An unparalleled mountain moving and flood proofing initiative more than a decade in the making for Southwest Virginia is now entering its final act.
While the town of Grundy has long since been relocated to its new redevelopment site across the Levisa River, work is still continuing on the related U.S. Route 460 widening project in the town.
The Virginia Department of Transportation announced last week it had awarded a $23.3 million contract to Kanawha Stone Inc. of Nitro for the third and final phase of the Route 460 widening project.
The actual construction should begin this spring and the work will take until about the summer of 2013 to complete. When the phase three construction is completed, the widening of the four-lane corridor in the town also will be completed. The project’s completion also will finalize the widening of Route 460 all the way from Grundy to Claypool Hill in Tazewell County.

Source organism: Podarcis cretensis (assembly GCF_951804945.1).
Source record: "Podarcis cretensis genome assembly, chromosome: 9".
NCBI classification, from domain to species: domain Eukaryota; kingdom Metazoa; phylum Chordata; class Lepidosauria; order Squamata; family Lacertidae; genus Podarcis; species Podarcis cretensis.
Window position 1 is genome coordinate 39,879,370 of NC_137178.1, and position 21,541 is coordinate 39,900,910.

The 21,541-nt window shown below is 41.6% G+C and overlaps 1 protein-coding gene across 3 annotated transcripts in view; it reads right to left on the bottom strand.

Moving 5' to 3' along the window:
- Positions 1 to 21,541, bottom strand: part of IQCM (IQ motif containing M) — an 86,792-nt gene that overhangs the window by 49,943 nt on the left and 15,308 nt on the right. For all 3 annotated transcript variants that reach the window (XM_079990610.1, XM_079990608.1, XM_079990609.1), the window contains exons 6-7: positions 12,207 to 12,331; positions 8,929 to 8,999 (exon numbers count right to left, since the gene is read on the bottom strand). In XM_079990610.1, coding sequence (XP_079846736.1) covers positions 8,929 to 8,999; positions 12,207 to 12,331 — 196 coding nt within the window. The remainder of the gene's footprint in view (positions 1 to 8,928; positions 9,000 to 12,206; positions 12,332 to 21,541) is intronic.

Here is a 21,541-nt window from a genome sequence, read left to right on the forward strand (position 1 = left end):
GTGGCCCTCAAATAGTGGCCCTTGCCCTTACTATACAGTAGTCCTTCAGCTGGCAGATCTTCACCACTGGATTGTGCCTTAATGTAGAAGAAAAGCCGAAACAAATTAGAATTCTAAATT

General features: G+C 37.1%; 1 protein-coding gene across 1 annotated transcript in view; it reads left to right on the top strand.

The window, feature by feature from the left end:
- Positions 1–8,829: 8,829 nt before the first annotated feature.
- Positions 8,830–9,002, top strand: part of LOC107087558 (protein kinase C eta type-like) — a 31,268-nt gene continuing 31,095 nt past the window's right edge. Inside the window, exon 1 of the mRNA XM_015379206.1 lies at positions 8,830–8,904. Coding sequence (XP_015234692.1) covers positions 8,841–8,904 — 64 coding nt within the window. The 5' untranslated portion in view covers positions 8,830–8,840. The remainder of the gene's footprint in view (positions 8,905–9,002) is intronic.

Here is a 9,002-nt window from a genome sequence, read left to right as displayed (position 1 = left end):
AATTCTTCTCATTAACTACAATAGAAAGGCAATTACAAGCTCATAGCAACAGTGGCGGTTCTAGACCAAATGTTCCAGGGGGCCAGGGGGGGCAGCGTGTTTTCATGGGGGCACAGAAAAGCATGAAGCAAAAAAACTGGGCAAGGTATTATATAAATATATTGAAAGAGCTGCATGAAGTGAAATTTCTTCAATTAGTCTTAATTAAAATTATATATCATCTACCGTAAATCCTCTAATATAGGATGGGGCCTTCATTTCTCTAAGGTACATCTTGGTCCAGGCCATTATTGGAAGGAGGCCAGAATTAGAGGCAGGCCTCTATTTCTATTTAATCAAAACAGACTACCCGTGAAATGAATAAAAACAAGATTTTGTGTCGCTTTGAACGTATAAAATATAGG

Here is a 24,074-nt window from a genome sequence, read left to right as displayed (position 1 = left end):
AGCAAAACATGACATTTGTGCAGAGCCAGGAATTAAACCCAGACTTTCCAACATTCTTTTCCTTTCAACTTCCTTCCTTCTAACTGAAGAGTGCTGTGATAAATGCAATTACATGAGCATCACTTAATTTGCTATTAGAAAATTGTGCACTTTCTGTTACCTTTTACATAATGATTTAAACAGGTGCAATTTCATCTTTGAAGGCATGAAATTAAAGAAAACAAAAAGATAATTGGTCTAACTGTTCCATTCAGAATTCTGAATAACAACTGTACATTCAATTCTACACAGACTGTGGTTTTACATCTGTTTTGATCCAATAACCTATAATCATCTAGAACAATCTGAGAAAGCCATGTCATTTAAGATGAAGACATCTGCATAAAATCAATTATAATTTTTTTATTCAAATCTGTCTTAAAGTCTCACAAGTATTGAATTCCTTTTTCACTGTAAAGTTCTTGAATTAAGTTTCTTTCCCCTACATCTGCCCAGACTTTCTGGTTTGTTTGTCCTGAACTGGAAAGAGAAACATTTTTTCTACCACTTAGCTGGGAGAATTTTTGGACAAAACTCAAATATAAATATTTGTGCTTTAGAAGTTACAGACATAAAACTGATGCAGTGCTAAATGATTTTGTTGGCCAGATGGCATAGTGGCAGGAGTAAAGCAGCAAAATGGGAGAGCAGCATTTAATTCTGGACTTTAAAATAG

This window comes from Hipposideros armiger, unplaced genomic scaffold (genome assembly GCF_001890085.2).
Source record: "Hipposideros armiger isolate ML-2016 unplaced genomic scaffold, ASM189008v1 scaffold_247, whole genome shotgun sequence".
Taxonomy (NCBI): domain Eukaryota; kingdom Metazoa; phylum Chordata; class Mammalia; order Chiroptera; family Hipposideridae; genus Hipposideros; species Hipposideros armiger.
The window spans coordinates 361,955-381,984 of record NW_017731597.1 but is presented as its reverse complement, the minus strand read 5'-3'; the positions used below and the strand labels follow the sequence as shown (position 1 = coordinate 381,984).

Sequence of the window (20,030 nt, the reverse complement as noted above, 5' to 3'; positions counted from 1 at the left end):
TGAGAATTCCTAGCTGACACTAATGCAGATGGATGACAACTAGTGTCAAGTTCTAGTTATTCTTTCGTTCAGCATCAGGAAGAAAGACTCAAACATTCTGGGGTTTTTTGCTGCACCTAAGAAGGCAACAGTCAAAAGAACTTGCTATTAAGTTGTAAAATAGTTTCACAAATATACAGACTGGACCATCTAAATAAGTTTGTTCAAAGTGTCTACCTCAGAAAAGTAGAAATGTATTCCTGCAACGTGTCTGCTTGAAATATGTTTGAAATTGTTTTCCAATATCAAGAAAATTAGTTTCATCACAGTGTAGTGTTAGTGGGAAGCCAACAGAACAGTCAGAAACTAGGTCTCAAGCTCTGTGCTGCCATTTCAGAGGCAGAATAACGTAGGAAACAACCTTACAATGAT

This unique endeavor was made possible through more than $100 million in federal funds - much of which was secured by former Congressman Rick Boucher.
Federal funds with matching state dollars will be used to complete the final phase of the Route 460 widening project, according to VDOT spokeswoman Michelle Earl.
The 1.8 mile project will extend from Route 615, or the Hoot Owl Road area, to the Royal City area near the town hall, Earl said. As part of the flood-proofing component of the three-phase highway widening project, VDOT constructed a flood protection levee as the base for the new Route 460 roadbed. To prevent future flooding, the roadway is being constructed above the 1977 flood elevation.
We congratulate the town of Grundy, VDOT, the U.S. Army Corps of Engineers and all other parties and individuals involved in the realization of this long dream for Grundy.
This small Southwest Virginia town, and its citizens, are now not only protected from future flooding, but will also soon be the beneficiary of an improved four-lane corridor.